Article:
Learning

Western versus non-Western learning approaches and the need to live as if schools do not exist

According to Merriam and Kim (2008), “most Westerners neither recognize nor value learning that is embedded in everyday life.  Most Westerners think of learning as that which occurs in a formal teacher-directed classroom with a prescribed curriculum” (Merriam and Kim, 2008, p. 75).  On the other hand “non-Western understandings of lifelong learning is that very little of it is lodged in formal institutional settings.  Lifelong learning in non-Western settings is community-based and informal” (Merriam and Kim, 2008, p. 75).

The kind of learning that is advocated in the Bible is much closer to the kind of learning that Merriam and Kim describe as non-Western.  This is why I have been writing about deschooling and unschooling.  The longer I am away from schools, the more firmly deschooled I am becoming, and the more convinced I am of the need for parents, who want to properly educate their children, to live life with their children as if schools do not exist (Priesnitz, 2012).    I firmly agree with Priesnitz when she writes: “I look forward to the day when school (at least in its compulsory form as we know it) doesn’t exist; …” (Priesnitz, 2012, p. 8).

The classical passage of Scripture that is used to justify Christian education is Deuteronomy 6:4-9:

Hear, O Israel: The Lord our God, the Lord is one.  You shall love the Lord your God with all your heart and with all your soul and with all your might.  And these words that I command you today shall be on your heart.  You shall teach them diligently to your children, and shall talk of them when you sit in your house, and when you walk by the way, and when you lie down, and when you rise.  You shall bind them as a sign on your hand, and they shall be as frontlets between your eyes.  You shall write them on the doorposts of your house and on your gates.

I have several books on my shelves that quote this passage in the context of their justification for ‘Christian Schools’ (Cummings, 1979, 1982; Johnson, 1980;  Kienel, 1978; and others).  However, on closer investigation, the passage speaks nothing of schools; nor do any of the other passages in the Bible, that address the issue of education.  Clearly, the modern concept of compulsory, state-financed, centralized curriculum-ed, state-licensed schooling just cannot be found in the Bible, and that is because the Scriptures teach learning principles that are more closely aligned to a non-Western approach.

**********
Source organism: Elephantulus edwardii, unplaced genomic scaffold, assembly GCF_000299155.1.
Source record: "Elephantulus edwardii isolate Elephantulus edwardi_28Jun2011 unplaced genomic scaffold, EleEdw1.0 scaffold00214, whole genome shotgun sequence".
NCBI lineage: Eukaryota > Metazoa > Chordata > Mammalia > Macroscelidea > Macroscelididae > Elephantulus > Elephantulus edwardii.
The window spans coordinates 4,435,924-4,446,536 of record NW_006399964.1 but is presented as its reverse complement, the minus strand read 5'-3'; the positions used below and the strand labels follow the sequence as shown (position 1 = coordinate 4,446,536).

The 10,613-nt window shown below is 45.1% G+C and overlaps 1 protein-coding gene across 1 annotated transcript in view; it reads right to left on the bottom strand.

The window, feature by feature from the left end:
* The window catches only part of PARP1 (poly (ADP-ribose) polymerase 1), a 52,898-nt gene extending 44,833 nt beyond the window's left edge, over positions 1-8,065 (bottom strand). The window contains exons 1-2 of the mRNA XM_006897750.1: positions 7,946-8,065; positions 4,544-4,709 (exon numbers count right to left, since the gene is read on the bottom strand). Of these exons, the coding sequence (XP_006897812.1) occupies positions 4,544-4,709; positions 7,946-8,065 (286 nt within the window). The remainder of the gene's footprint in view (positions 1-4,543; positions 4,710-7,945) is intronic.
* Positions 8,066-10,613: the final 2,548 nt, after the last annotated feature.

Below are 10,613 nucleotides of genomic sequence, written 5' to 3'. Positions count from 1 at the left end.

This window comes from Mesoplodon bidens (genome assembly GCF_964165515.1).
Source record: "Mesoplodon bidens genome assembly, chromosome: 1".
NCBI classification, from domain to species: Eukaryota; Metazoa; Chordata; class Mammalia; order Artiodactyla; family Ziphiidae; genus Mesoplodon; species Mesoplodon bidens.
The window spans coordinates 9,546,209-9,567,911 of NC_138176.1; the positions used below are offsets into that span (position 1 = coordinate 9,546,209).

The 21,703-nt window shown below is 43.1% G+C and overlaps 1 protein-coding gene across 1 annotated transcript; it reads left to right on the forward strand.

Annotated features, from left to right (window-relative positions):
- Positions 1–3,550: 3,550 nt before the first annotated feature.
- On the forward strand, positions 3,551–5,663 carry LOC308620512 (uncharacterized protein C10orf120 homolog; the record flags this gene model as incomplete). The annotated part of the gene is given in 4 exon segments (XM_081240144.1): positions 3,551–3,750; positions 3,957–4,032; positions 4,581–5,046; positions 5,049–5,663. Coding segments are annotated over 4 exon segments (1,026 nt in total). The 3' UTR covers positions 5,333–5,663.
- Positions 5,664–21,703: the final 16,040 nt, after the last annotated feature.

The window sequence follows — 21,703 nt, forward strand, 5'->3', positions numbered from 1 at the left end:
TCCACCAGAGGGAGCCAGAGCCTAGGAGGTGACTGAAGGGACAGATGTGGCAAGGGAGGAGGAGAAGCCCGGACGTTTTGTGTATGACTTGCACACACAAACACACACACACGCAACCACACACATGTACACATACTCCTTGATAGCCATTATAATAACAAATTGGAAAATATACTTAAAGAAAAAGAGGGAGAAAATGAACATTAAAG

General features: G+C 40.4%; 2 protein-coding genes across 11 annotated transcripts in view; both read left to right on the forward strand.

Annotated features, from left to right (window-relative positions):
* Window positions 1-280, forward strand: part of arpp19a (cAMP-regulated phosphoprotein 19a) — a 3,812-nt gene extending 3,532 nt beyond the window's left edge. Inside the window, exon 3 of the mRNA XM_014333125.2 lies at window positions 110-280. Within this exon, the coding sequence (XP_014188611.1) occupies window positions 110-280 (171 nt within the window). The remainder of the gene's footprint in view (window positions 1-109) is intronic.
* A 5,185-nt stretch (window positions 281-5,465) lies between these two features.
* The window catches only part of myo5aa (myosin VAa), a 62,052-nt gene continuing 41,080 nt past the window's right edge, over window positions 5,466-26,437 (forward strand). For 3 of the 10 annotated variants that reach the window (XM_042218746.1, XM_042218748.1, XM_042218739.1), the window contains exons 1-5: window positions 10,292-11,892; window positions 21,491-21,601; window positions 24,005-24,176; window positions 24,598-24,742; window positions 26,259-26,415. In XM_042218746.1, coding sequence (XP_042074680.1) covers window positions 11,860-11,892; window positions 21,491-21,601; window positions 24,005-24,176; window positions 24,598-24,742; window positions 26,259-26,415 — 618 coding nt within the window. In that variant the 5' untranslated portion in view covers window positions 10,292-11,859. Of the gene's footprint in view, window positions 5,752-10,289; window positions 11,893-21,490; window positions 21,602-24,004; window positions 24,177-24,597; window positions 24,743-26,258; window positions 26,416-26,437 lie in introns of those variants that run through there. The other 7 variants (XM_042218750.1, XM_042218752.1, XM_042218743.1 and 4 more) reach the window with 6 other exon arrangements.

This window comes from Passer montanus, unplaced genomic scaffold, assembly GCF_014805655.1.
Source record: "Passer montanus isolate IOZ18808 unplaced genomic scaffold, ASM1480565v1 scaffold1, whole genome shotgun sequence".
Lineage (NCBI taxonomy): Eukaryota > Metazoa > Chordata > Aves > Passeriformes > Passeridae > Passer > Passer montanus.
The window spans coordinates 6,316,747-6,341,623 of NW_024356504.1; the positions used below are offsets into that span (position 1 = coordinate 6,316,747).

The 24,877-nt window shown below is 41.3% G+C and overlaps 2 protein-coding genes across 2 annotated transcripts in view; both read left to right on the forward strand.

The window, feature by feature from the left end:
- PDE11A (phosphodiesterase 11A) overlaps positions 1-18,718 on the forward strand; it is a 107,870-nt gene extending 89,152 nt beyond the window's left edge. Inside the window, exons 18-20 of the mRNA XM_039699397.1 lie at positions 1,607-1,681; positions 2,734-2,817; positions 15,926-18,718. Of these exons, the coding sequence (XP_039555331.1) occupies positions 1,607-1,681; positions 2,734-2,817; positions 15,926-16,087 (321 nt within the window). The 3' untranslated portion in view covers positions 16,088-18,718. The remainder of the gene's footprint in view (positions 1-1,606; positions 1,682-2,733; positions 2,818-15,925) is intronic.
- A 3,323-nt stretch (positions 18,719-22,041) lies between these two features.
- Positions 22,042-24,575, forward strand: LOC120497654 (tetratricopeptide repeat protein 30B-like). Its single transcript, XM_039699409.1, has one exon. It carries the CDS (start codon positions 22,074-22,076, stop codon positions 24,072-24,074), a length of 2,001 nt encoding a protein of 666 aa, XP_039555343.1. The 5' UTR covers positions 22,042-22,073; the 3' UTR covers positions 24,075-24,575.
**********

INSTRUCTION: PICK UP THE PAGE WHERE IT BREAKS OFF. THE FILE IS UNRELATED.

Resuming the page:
References

Cummings, D. B. [ed.]. (1979). The Purpose of A Christian School. Phillipsburg, New Jersey: Presbyterian and Reformed Publishing Company.

Cummings, D. B. [ed.]. (1982). The Basis for a Christian School: A resource book with answers for the Christian parent. Phillipsburg, New Jersey: Presbyterian and Reformed Publishing Company.

Johnson, R. E. (1980). Under Tutors & Governors. Nashville, Tennessee: Accelerated Christian Education, Inc.

Kienel, P. A. [ed.].  (1978). The Philosophy of Christian School Education, Revised Edition. Whittier, California: Association of Christian Schools International.

Merriam, S. B. and Kim, Y. S. (2008). ‘Non-Western Perspectives on Learning and Knowing’ New Directions for Adult and Continuing Education. No. 119, pp. 71-81.

Priesnitz, W. (2012). Beyond School: Living As If School Doesn’t Exist. Canada: The Alternate Press (an imprint of Life Media – http://www.LifeMedia.ca).

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